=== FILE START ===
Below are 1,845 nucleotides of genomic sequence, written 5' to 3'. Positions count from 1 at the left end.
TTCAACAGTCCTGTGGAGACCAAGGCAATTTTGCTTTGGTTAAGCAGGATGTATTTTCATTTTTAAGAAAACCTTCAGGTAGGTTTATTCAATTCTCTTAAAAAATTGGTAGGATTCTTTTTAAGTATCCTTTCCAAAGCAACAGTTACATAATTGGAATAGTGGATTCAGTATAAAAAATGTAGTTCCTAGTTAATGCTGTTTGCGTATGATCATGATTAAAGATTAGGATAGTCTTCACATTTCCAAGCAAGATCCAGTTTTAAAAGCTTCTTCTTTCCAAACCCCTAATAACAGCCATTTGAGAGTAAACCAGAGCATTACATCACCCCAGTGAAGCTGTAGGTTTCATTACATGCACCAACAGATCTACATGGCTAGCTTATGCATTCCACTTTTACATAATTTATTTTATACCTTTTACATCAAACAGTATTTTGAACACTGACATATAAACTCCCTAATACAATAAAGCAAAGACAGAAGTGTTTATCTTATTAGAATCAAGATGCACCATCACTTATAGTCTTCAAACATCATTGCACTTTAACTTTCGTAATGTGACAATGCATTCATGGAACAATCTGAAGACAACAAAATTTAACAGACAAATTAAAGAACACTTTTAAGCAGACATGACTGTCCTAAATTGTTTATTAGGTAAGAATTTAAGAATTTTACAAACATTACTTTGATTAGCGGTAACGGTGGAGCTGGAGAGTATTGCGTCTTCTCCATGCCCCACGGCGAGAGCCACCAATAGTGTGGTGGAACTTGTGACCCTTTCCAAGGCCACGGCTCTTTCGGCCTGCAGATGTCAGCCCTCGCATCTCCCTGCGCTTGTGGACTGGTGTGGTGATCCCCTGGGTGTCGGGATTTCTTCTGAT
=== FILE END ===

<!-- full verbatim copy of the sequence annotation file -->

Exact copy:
Below are 1,845 nucleotides of genomic sequence, written 5' to 3'. Positions count from 1 at the left end.
TTCAACAGTCCTGTGGAGACCAAGGCAATTTTGCTTTGGTTAAGCAGGATGTATTTTCATTTTTAAGAAAACCTTCAGGTAGGTTTATTCAATTCTCTTAAAAAATTGGTAGGATTCTTTTTAAGTATCCTTTCCAAAGCAACAGTTACATAATTGGAATAGTGGATTCAGTATAAAAAATGTAGTTCCTAGTTAATGCTGTTTGCGTATGATCATGATTAAAGATTAGGATAGTCTTCACATTTCCAAGCAAGATCCAGTTTTAAAAGCTTCTTCTTTCCAAACCCCTAATAACAGCCATTTGAGAGTAAACCAGAGCATTACATCACCCCAGTGAAGCTGTAGGTTTCATTACATGCACCAACAGATCTACATGGCTAGCTTATGCATTCCACTTTTACATAATTTATTTTATACCTTTTACATCAAACAGTATTTTGAACACTGACATATAAACTCCCTAATACAATAAAGCAAAGACAGAAGTGTTTATCTTATTAGAATCAAGATGCACCATCACTTATAGTCTTCAAACATCATTGCACTTTAACTTTCGTAATGTGACAATGCATTCATGGAACAATCTGAAGACAACAAAATTTAACAGACAAATTAAAGAACACTTTTAAGCAGACATGACTGTCCTAAATTGTTTATTAGGTAAGAATTTAAGAATTTTACAAACATTACTTTGATTAGCGGTAACGGTGGAGCTGGAGAGTATTGCGTCTTCTCCATGCCCCACGGCGAGAGCCACCAATAGTGTGGTGGAACTTGTGACCCTTTCCAAGGCCACGGCTCTTTCGGCCTGCAGATGTCAGCCCTCGCATCTCCCTGCGCTTGTGGACTGGTGTGGTGATCCCCTGGGTGTCGGGATTTCTTCTGAT